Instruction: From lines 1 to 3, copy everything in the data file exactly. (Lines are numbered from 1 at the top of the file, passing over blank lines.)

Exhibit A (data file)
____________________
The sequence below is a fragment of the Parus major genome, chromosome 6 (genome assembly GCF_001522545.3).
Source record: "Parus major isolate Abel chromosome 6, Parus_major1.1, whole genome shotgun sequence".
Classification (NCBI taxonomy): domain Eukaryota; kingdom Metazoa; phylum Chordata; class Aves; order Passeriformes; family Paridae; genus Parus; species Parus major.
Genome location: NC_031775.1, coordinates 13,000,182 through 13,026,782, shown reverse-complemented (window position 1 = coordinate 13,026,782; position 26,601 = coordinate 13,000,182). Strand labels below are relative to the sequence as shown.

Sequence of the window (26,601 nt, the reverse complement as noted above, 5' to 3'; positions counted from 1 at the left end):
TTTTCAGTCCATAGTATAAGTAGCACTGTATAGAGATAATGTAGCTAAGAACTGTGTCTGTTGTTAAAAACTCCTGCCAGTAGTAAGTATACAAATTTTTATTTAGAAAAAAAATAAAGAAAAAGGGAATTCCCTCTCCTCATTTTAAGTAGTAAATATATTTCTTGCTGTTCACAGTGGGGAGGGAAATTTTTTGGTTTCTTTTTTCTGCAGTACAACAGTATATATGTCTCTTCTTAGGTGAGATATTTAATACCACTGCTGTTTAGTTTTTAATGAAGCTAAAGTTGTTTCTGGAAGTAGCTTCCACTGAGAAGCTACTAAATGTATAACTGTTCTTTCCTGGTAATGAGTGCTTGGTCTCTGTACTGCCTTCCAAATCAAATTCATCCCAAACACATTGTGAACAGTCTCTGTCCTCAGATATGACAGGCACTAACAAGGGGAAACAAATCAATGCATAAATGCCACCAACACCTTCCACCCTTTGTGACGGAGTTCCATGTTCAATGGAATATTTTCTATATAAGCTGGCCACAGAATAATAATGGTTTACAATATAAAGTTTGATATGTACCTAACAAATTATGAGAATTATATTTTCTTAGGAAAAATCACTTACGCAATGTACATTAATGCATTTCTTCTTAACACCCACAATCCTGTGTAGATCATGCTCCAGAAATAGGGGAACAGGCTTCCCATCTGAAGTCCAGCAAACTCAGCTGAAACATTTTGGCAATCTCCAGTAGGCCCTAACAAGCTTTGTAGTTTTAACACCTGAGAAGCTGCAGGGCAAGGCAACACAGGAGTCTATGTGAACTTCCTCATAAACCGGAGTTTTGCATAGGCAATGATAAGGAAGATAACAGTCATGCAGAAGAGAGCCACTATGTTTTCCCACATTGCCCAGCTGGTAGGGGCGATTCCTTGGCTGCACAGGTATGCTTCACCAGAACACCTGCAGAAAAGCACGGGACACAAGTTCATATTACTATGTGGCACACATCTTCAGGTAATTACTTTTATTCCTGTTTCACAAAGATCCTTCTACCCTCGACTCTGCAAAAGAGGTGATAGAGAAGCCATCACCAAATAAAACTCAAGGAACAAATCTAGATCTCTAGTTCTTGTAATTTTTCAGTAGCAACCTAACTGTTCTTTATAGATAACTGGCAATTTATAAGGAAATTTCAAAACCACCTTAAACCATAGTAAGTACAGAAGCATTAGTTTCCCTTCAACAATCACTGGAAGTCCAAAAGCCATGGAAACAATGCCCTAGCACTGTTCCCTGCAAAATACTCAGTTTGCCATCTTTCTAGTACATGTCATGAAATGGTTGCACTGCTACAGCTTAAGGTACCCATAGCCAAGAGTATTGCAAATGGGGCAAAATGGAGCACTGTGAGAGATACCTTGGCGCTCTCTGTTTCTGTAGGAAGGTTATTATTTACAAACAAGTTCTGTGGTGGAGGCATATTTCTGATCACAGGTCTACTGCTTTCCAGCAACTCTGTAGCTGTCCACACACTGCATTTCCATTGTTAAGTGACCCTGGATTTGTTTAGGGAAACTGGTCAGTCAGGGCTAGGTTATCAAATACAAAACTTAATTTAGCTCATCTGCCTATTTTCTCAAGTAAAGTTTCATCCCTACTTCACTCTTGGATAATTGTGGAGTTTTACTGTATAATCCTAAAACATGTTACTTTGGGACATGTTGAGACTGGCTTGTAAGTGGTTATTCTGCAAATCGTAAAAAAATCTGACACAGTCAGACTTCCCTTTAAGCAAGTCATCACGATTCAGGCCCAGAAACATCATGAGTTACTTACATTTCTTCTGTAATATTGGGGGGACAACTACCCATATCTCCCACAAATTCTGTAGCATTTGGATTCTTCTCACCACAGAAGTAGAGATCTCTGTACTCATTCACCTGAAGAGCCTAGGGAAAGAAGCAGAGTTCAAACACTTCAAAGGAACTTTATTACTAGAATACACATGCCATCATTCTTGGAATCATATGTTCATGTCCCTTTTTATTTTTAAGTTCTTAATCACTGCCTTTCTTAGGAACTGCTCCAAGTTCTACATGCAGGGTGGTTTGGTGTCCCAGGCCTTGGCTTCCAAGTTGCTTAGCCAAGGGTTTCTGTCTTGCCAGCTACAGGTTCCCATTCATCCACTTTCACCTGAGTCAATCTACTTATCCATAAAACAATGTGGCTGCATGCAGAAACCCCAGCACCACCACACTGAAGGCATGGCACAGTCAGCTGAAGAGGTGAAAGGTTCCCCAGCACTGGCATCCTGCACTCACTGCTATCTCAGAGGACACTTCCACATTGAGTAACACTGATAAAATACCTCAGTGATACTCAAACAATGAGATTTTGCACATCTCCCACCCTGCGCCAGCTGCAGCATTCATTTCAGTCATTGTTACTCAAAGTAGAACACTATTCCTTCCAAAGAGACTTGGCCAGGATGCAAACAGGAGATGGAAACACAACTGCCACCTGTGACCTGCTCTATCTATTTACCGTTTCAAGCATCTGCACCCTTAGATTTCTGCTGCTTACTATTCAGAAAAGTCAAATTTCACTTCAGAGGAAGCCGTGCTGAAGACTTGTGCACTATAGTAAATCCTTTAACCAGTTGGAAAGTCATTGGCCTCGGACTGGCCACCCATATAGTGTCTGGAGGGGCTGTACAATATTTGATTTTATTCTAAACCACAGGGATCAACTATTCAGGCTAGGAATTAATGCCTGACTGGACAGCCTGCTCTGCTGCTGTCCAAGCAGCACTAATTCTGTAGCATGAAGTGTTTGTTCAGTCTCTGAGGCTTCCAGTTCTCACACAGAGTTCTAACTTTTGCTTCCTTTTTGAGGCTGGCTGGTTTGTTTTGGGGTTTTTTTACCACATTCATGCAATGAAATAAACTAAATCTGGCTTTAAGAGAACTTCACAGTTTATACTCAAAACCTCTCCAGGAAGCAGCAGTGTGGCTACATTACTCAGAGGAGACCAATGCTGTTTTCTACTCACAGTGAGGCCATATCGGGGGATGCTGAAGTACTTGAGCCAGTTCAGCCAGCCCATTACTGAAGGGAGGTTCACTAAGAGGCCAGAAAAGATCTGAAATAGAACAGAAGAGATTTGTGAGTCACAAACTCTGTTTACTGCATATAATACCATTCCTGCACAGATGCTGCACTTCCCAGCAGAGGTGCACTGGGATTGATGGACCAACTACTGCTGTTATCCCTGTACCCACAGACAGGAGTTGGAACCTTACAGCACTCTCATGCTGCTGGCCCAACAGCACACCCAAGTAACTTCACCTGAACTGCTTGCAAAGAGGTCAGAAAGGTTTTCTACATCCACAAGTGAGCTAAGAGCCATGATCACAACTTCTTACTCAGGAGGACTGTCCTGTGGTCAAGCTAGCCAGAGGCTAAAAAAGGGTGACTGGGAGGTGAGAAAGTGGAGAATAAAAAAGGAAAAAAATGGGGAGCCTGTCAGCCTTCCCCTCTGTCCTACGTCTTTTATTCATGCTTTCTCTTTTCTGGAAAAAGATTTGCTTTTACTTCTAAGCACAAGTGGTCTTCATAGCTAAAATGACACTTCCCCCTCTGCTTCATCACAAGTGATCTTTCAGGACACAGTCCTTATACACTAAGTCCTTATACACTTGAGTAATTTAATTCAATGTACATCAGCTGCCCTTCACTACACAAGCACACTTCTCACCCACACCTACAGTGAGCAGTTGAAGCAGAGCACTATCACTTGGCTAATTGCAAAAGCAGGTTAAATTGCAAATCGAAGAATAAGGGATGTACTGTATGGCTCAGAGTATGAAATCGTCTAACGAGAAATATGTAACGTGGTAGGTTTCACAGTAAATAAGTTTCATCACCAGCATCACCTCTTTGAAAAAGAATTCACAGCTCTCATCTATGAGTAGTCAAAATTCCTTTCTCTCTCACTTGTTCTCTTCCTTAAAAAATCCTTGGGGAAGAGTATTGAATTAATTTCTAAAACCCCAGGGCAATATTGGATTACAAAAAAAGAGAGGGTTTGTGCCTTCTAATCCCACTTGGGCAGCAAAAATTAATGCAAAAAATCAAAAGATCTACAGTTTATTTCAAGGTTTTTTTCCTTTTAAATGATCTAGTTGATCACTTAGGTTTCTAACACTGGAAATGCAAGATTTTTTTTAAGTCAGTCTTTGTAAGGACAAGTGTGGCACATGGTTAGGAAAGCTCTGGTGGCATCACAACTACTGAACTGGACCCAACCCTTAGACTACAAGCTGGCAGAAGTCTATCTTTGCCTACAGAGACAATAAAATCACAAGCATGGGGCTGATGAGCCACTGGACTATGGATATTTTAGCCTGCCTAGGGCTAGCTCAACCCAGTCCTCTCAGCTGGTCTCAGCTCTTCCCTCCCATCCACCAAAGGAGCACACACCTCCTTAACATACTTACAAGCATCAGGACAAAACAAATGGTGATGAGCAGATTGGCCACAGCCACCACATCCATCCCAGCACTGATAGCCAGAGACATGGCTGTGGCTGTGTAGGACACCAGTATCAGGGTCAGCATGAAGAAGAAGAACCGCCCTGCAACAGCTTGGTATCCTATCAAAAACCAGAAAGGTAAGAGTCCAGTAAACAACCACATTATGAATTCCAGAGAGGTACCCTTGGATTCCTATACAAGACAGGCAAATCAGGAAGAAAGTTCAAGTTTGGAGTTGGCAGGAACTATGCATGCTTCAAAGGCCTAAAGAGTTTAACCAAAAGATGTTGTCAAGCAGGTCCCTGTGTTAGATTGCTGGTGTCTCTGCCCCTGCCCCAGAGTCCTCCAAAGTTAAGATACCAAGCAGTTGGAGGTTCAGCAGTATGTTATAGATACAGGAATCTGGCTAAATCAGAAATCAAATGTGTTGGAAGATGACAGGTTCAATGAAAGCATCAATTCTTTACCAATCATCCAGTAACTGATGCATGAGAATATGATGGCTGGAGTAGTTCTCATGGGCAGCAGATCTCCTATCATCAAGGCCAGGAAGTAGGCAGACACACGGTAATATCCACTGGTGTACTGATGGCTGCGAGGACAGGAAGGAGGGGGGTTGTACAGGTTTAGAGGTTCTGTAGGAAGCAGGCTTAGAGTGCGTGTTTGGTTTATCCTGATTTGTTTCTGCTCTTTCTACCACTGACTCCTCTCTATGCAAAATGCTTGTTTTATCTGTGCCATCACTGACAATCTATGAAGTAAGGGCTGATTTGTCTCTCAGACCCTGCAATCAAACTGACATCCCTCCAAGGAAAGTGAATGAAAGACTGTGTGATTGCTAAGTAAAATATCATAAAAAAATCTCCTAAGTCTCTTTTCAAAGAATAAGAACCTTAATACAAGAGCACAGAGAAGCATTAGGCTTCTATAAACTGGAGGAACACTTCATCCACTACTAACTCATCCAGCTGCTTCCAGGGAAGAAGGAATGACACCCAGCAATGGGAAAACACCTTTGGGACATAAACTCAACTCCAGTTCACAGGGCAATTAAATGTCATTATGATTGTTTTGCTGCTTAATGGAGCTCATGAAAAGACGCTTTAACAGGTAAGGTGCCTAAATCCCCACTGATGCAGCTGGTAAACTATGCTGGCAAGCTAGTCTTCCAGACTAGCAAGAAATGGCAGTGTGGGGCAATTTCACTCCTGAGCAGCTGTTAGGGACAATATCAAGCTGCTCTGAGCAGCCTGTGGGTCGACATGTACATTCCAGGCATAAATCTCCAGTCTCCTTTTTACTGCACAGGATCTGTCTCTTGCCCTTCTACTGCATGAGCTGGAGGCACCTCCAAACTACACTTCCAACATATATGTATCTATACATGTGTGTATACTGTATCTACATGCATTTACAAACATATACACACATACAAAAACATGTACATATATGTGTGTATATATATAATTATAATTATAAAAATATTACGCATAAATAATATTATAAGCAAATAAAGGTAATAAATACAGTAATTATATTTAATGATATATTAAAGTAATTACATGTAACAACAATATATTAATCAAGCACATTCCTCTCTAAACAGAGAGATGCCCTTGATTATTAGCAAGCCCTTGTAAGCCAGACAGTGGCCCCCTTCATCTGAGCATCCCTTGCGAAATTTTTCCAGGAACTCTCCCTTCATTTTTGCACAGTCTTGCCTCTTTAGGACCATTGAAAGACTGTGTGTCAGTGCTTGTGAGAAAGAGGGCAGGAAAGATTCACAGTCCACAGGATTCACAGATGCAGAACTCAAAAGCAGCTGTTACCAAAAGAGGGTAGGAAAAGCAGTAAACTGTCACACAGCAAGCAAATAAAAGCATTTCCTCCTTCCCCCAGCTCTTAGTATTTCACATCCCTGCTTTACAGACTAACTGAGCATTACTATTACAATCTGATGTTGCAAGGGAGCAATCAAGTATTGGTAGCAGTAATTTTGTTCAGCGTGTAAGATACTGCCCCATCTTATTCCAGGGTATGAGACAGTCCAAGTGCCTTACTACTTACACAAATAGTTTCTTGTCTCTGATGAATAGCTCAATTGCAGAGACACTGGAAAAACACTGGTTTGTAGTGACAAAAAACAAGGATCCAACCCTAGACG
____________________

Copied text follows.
The sequence below is a fragment of the Parus major genome, chromosome 6 (genome assembly GCF_001522545.3).
Source record: "Parus major isolate Abel chromosome 6, Parus_major1.1, whole genome shotgun sequence".
Classification (NCBI taxonomy): domain Eukaryota; kingdom Metazoa; phylum Chordata; class Aves; order Passeriformes; family Paridae; genus Parus; species Parus major.